We are promoting efficient workflows and tools that do one thing good. Vim is an incredibly efficient code editor and worth the initial investment of learning it with gamified tutorials. There is no way around version control and git is by far the most common and powerful tool for it. And for serious work, you have to master the command line.

Our mission is nothing less than to create the next wave of awesome female developers. We aim high, and they will kick ass!

It is not there yet. We quit our daytime jobs to work on it, but we need funding to be able to afford to continue doing so. At the same time, we want to stay independent from investment firms, so we are planning a crowdfunding campaign.

Plese see Getting Involved below.

The Team

Check out our amazing team of volunteers!

Olena Levitsky

Co-Founder and CEO

Olena is an American freelance developer and software consultant based in Edinburgh. She developed a passion for addressing the lack of women in STEM fields while studying mathematics and neuroscience. Along with Jan Bölsche, she founded in an attempt to remedy this imbalance.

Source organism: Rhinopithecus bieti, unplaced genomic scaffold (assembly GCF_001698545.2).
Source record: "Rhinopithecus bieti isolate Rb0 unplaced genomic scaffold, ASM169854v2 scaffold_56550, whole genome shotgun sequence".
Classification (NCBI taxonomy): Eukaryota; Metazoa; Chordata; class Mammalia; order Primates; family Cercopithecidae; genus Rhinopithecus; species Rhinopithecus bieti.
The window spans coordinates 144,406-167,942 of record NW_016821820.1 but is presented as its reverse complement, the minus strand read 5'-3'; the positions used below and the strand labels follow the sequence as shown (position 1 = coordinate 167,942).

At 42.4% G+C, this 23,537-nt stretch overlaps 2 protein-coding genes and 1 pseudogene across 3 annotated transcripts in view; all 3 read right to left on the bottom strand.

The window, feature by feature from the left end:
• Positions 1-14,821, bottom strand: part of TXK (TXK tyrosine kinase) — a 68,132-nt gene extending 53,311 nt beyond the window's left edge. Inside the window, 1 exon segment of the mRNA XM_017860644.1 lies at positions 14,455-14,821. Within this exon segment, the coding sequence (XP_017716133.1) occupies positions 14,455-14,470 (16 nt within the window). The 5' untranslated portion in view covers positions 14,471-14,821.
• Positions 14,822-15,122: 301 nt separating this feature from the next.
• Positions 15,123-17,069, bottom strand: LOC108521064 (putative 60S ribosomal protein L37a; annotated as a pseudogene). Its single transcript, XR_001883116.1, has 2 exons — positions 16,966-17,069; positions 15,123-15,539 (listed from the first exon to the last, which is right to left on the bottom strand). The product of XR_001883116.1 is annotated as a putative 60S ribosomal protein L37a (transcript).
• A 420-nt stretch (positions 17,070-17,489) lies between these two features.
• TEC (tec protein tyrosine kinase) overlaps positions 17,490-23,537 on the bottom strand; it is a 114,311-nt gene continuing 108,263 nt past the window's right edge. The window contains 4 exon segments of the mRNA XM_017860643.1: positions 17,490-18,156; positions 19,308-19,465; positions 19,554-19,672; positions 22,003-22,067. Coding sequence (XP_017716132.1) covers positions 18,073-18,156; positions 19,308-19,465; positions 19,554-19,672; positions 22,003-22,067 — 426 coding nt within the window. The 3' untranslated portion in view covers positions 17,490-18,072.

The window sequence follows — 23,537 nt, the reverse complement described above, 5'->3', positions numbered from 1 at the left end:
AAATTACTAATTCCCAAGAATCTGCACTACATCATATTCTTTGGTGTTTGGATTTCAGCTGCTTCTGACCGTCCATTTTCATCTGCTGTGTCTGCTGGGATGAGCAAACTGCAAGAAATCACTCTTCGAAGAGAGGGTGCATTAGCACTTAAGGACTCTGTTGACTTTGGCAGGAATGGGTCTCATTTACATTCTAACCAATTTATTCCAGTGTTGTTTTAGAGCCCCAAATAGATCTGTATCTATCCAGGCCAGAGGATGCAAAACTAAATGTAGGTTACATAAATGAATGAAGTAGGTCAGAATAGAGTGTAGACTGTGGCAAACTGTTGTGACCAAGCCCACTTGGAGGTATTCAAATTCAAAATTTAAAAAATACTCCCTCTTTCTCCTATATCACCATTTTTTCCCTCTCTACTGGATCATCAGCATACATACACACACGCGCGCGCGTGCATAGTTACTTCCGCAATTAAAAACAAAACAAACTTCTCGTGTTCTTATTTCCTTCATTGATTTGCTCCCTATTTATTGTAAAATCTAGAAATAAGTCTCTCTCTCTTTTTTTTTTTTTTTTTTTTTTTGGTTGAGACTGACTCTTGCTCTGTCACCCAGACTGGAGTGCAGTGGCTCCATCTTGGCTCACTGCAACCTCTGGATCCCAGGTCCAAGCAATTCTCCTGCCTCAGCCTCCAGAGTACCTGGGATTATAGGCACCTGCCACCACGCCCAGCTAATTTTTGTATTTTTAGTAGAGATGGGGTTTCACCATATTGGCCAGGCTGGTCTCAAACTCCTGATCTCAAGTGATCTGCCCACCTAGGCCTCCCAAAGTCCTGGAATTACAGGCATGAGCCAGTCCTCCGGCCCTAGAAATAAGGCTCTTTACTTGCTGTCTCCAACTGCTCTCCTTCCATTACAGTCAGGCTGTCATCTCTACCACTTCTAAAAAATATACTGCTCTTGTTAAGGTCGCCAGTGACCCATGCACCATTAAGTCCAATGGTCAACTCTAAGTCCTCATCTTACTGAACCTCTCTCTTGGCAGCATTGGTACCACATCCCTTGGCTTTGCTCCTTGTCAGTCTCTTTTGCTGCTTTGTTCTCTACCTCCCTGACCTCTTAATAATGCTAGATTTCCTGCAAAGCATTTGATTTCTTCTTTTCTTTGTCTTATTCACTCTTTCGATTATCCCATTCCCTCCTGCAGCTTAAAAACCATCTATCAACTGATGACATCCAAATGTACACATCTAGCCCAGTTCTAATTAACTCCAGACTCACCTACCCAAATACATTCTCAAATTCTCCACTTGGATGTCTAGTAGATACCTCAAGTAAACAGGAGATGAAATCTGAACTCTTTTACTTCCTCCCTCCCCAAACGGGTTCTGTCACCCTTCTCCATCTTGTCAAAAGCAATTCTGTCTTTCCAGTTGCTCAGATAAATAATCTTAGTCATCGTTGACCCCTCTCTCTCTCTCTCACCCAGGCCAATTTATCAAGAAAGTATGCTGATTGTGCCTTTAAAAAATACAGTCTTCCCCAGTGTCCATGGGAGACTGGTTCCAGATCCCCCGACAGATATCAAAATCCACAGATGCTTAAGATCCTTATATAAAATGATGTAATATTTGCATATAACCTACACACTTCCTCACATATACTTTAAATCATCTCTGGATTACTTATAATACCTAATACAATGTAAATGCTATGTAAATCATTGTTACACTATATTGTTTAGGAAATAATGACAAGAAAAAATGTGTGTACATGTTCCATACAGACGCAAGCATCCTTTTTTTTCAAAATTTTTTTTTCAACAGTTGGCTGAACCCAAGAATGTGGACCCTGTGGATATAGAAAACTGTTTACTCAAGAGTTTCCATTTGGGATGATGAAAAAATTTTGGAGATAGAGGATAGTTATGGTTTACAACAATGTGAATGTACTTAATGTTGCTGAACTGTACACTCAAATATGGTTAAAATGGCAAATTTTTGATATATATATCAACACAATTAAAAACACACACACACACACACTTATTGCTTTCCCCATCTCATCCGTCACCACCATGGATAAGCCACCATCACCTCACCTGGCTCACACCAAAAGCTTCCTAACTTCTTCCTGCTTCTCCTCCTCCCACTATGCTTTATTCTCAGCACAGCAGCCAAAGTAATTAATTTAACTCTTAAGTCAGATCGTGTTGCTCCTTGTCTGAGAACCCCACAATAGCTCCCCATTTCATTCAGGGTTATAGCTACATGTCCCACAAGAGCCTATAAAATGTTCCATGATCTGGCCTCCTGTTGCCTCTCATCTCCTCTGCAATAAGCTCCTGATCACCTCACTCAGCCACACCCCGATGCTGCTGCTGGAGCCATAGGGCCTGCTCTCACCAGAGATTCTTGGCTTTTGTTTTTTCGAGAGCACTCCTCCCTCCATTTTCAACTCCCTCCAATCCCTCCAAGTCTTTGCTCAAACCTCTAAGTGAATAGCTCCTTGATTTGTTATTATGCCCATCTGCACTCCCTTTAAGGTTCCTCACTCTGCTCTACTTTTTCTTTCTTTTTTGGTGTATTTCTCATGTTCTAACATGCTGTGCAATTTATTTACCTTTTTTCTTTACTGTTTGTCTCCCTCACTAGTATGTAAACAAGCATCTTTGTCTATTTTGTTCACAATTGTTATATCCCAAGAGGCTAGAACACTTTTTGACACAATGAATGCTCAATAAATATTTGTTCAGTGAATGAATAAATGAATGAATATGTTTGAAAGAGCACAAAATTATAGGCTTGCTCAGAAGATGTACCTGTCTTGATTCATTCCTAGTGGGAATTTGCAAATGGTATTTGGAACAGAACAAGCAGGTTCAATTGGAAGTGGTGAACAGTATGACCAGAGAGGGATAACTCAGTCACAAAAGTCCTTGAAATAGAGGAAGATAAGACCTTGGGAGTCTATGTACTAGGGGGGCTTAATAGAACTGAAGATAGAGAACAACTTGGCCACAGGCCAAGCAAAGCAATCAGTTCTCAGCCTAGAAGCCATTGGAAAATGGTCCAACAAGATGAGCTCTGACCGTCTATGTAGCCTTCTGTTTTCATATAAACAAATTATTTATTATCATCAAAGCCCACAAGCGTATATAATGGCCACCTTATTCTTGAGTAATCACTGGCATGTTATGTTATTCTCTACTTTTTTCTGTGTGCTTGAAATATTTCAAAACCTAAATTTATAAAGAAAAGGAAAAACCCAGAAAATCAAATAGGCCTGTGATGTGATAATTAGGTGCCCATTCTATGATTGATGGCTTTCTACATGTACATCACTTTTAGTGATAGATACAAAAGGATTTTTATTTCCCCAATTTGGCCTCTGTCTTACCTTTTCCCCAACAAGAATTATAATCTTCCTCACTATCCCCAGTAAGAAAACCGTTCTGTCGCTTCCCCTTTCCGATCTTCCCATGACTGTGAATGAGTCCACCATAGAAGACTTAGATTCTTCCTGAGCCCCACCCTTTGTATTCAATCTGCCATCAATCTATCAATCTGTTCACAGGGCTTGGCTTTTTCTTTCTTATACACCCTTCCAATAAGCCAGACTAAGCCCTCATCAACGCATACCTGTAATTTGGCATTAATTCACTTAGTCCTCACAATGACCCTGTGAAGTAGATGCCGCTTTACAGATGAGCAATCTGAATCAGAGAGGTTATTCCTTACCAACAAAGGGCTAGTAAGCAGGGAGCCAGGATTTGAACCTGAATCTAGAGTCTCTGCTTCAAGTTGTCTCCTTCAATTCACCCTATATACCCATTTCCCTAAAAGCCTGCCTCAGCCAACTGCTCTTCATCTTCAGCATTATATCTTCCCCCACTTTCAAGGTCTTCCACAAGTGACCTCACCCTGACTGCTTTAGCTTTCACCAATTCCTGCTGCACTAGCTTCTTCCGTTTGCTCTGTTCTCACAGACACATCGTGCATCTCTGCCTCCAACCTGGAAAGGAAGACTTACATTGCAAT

Olena is self-taught, using the same resources that are available to students.

Jan Bölsche

Co-Founder and CTO

Jan taught himself programming when he was eight years old, which is a very long time ago. However, he’s still learning this form of art and will probably never stop doing so. Today he is an independent Software Consultant, author and photographer based in Berlin. Throughout his career, Jan consulted dozens of companies and development teams consisting predominantly of young men.

Jan is she.code’s interim CTO. He will offer this position to the first student that finishes the final learning stage.

Get Involved